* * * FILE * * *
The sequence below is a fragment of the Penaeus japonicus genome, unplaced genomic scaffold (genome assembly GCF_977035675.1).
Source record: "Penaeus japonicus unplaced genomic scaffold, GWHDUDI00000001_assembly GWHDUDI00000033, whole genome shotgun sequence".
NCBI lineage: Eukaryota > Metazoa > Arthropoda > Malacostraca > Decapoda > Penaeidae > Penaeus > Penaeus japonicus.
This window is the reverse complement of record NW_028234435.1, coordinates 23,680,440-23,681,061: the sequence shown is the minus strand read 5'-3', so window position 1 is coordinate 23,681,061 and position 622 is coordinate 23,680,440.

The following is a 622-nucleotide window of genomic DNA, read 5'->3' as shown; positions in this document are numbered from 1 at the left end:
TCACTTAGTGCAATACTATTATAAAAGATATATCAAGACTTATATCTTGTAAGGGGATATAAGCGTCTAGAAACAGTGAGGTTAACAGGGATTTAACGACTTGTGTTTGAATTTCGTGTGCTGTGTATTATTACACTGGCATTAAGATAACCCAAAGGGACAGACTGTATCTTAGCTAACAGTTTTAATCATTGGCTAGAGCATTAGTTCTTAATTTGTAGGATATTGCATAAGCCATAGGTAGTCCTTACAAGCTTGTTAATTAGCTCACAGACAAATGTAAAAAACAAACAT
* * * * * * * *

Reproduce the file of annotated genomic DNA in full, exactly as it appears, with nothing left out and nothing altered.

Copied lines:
The sequence below is a fragment of the Penaeus japonicus genome, unplaced genomic scaffold (genome assembly GCF_977035675.1).
Source record: "Penaeus japonicus unplaced genomic scaffold, GWHDUDI00000001_assembly GWHDUDI00000033, whole genome shotgun sequence".
NCBI lineage: Eukaryota > Metazoa > Arthropoda > Malacostraca > Decapoda > Penaeidae > Penaeus > Penaeus japonicus.
This window is the reverse complement of record NW_028234435.1, coordinates 23,680,440-23,681,061: the sequence shown is the minus strand read 5'-3', so window position 1 is coordinate 23,681,061 and position 622 is coordinate 23,680,440.

The following is a 622-nucleotide window of genomic DNA, read 5'->3' as shown; positions in this document are numbered from 1 at the left end:
TCACTTAGTGCAATACTATTATAAAAGATATATCAAGACTTATATCTTGTAAGGGGATATAAGCGTCTAGAAACAGTGAGGTTAACAGGGATTTAACGACTTGTGTTTGAATTTCGTGTGCTGTGTATTATTACACTGGCATTAAGATAACCCAAAGGGACAGACTGTATCTTAGCTAACAGTTTTAATCATTGGCTAGAGCATTAGTTCTTAATTTGTAGGATATTGCATAAGCCATAGGTAGTCCTTACAAGCTTGTTAATTAGCTCACAGACAAATGTAAAAAACAAACAT